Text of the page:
Perceptions of Talk, Text, Transactions, and Technology: Preservice Teachers, CMC, and Reader Response

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Title: Perceptions of Talk, Text, Transactions, and Technology: Preservice Teachers, CMC, and Reader Response
Author: Akers, Anne Trice Thompson
Advisors: Carol Pope, Committee Co-Chair
Abstract: AKERS, ANNE TRICE THOMPSON. Perceptions of Talk, Text, Transactions, and Technology: Preservice Teachers, CMC, and Reader Response. (Under the direction of Carol Pope and Carl Young.) This qualitative study examined middle grades preservice language arts teachers’ perceptions of young adult literature through the lenses of reader response, new literacy, and activity theory. Undergraduate preservice teachers used synchronous and asynchronous computer-mediated communication to respond to three young adult books with their peers in a young adult literature class. Transcripts from their online conversations served as the primary data for this study. The nature of preservice teachers’ engagement with young adult literature was examined through 11 strategies they used to respond, three stances or purposes for reading they took, and five discussion strategies they used in their literature conversations. Preservice teachers engaged with the literature on a personal, aesthetic level taking a reader’s stance, but they also responded on an efferent, impersonal level taking a teacher’s or a student’s stance. Personal transactions with the literature were discarded as they moved to discuss the instructional value of young adult literature from an impersonal teacher’s stance. Some preservice teacher responses were unrelated to the literature or to teaching and these were identified as student stances. Through reader response conversations about young adult literature, preservice teachers incorporated five discussion strategies that shifted the internal, individual process of transacting with a text to an external, social one, extending understandings, reflections, and interpretations of the literature through dialogue with peers. Computer-mediated communication became a tool for preservice teachers both to transact individually with young adult literature and discuss it socially with each other. Preservice teachers saw value in the technology both for themselves as tools of practice, communication, and reflection and for their future students as tools of motivation, communication, and participation. Computer-mediated communication provided the preservice teachers a student-centered learning environment where they could role play teaching and value their dialogue as making meaning.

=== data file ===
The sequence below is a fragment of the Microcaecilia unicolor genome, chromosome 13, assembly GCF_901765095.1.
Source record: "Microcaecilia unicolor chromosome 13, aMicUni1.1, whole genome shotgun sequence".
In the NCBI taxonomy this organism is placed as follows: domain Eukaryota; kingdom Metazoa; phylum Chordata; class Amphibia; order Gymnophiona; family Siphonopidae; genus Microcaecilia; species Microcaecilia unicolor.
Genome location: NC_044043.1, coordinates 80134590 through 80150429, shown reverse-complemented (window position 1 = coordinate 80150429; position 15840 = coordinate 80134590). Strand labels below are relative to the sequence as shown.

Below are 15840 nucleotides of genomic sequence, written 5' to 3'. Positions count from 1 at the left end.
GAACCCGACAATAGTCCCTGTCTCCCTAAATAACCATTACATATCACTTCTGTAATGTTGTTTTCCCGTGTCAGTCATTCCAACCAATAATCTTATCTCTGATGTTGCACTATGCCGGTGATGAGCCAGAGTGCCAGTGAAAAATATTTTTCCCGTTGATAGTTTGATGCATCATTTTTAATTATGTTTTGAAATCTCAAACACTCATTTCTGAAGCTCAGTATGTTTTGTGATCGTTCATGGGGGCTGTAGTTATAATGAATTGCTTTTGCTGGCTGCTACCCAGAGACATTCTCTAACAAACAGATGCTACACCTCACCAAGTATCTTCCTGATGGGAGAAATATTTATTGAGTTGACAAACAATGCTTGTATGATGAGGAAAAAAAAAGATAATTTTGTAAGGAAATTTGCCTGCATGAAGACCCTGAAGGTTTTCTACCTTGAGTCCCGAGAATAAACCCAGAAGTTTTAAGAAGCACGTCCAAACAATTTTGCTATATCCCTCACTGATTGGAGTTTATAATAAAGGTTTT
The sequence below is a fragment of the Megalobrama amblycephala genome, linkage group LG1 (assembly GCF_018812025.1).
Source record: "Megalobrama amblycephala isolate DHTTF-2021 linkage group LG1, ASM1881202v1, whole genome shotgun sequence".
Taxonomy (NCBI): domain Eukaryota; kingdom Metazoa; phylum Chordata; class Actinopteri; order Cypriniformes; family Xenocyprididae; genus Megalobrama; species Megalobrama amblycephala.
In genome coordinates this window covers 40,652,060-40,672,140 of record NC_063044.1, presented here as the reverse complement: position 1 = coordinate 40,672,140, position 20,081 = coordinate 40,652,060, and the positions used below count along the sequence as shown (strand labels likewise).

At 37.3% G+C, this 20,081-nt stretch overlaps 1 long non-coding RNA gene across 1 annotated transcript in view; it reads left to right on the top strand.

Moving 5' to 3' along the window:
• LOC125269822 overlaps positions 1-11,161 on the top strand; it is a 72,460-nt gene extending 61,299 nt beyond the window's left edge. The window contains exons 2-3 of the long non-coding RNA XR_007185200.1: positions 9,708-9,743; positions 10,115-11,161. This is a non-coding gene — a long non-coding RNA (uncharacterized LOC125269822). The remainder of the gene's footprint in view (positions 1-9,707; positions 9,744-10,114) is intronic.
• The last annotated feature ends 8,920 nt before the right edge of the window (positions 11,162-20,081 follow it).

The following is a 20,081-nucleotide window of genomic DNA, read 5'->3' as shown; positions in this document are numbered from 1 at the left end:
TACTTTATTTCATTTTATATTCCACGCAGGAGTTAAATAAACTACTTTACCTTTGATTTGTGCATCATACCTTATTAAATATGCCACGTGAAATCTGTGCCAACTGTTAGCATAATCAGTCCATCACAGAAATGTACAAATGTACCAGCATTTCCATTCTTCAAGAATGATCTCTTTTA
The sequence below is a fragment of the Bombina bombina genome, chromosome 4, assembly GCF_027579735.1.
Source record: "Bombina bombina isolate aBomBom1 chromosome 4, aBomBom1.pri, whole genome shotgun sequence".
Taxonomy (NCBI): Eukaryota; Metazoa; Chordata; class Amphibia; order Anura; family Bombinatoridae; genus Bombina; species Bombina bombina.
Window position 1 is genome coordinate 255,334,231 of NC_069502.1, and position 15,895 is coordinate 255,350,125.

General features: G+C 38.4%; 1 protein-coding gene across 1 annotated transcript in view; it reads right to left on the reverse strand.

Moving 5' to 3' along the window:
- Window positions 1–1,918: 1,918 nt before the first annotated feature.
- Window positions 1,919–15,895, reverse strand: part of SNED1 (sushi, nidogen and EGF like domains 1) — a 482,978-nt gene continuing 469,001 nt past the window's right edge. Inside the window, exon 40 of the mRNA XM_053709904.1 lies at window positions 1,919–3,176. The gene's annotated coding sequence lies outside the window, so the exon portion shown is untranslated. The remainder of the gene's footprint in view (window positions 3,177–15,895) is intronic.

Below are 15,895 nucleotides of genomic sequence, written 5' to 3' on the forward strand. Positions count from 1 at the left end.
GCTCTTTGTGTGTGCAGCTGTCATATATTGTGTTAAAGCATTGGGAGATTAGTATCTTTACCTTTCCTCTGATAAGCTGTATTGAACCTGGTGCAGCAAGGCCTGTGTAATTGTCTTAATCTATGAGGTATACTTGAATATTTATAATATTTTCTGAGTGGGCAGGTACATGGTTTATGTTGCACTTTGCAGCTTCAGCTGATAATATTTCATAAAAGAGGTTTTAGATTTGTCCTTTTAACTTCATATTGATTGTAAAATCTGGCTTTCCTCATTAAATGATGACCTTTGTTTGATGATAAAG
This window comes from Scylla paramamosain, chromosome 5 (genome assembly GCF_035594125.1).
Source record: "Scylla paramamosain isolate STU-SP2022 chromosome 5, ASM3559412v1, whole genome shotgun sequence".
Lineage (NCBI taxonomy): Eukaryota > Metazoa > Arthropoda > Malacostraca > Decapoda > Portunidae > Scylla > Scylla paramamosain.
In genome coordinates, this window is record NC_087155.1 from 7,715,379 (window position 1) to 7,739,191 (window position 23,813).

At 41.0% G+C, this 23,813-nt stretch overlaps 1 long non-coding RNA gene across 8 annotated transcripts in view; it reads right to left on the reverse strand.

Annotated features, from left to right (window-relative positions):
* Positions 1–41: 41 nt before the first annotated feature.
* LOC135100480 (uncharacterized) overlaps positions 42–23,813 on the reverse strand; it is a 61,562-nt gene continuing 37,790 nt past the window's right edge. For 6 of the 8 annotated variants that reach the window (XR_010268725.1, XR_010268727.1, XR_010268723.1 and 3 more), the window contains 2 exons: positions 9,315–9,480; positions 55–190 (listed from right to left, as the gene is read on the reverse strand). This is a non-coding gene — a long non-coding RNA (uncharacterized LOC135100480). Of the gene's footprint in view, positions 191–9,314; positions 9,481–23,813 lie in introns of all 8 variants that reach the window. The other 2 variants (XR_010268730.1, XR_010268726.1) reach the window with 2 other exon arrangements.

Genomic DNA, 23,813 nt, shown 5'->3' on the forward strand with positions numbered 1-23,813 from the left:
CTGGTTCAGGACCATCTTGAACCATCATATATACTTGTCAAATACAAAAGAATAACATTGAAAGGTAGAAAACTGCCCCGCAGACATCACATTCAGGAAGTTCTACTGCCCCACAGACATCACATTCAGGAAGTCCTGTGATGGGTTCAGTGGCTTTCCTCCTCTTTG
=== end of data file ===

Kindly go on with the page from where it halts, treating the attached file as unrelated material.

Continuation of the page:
Date: 2009-11-08
Degree: PhD
Discipline: Curriculum and Instruction
URI: http://www.lib.ncsu.edu/resolver/1840.16/5518


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